CHETRY: Can I see yours again?

ROBERTS: Yes, here we are. Look at that.

CHETRY: It's in honor of Larry. It's a requirement, you weren't allowed in the building today without them.

ROBERTS: Can I tell you something? I came in at midnight and I forgot mine and had to send somebody back to my house to get them.

CHETRY: They're on and that's what's important. All right John.

Well, New England expected to get the brunt of the storm today. We're talking about coastal flooding. Some very strong winds and CNN's Reynolds Wolf is on Cape Cod, Hyannis, Massachusetts, to check it out for us and the last time we checked in with you, you were getting a little bit of a reprieve from the wind. How about now?

REYNOLDS WOLF, CNN METEOROLOGIST: It's a little bit different. It's a little bit different now. The rain has picked up a little bit. The wind has, as well. We're actually right outside Little Hyannis Harbor. To our viewers at home, you can see some of the raindrops on the screen but let's show you the wind. And to show you the wind, we're going to look across this parking lot, across the street. You can see an American flag right on top of the flagpole and I mean it is just pushed out full bore. The trees are also twisting in the wind. We've heard a little bit of cracking with the trees, but that's not really the only evidence we've been seeing in terms of the strong wind.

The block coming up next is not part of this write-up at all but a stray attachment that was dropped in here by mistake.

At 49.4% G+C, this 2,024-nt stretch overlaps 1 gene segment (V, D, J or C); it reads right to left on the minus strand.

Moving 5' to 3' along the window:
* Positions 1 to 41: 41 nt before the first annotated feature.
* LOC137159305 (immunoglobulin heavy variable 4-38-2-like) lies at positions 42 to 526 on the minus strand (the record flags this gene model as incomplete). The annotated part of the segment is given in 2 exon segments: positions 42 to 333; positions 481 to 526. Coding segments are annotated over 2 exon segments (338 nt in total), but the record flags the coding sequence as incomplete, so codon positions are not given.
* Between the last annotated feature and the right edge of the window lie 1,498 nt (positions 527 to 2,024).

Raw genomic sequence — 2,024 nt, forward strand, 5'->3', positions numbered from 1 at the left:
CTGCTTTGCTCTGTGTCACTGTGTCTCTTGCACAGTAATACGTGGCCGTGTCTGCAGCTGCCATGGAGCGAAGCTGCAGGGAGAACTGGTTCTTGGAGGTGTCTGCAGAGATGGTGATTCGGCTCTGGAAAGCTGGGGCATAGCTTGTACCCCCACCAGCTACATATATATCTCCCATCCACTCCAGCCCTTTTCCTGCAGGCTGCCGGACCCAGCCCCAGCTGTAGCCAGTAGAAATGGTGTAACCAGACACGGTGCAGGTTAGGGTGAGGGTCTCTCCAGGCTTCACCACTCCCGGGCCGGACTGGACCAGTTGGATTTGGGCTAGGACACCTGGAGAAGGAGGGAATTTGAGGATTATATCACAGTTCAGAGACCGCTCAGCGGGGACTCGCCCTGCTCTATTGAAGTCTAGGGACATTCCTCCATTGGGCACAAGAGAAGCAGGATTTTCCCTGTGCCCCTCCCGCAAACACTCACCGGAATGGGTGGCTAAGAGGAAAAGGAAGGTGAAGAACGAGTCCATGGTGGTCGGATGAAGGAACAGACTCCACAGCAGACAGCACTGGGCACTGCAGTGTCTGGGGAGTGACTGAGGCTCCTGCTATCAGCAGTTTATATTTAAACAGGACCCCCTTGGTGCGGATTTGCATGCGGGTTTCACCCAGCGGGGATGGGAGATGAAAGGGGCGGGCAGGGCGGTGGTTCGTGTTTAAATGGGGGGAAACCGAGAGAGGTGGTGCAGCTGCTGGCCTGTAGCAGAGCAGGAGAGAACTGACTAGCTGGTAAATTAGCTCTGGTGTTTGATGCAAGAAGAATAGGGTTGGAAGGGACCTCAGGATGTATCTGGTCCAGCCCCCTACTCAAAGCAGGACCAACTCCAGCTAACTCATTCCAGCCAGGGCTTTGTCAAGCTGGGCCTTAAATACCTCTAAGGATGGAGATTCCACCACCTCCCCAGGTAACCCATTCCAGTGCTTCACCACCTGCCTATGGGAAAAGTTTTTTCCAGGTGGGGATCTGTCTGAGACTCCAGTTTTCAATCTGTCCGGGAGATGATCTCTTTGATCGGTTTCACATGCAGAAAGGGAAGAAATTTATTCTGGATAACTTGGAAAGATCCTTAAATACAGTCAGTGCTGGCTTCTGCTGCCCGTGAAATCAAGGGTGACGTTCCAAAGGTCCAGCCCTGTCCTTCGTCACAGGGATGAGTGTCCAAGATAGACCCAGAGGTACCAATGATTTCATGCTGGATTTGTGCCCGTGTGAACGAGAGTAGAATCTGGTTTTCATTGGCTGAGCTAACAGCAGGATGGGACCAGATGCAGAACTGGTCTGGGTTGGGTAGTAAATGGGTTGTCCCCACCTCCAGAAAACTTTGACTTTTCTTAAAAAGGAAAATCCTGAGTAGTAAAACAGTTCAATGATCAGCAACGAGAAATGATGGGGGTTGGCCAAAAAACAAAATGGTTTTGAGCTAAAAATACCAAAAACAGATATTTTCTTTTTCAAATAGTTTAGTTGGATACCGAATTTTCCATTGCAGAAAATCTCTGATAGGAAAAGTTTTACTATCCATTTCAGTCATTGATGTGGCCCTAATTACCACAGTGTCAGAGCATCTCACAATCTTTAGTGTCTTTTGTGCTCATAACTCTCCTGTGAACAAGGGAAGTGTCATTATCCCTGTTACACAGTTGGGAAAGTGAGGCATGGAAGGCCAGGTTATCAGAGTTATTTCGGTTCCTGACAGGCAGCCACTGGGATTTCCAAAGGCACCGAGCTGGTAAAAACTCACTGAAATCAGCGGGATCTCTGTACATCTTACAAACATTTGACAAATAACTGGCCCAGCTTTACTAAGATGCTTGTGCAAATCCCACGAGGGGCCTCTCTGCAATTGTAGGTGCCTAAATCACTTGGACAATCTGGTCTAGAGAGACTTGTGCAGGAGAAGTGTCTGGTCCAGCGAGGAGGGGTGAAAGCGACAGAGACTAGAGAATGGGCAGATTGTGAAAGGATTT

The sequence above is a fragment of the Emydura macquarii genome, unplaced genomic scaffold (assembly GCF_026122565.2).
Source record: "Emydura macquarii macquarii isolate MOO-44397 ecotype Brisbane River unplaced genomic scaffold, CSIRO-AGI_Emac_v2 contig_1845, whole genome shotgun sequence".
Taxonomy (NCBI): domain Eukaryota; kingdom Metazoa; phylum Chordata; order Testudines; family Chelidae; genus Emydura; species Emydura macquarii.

What I'd like you to see is right over here into the harbor itself. If you zoom out there a little bit and if you keep watching, every now and then you're going it see a white cap. Now, those white caps is precisely what the harbor master has been looking for. The harbor master, moments ago, told us that these boats that you see over here like say the Lady Martha and we've got two other shuttles there that go to Nantucket and also go to Martha's Vineyard, these boats are built for speed. You'll notice the spread section in there that allows this to move very quickly on the harbor. The harbor master told us that with those white caps that is a sign that right outside of this harbor going out into Nantucket sound, the seas are going to be incredibly rough. They've been rough.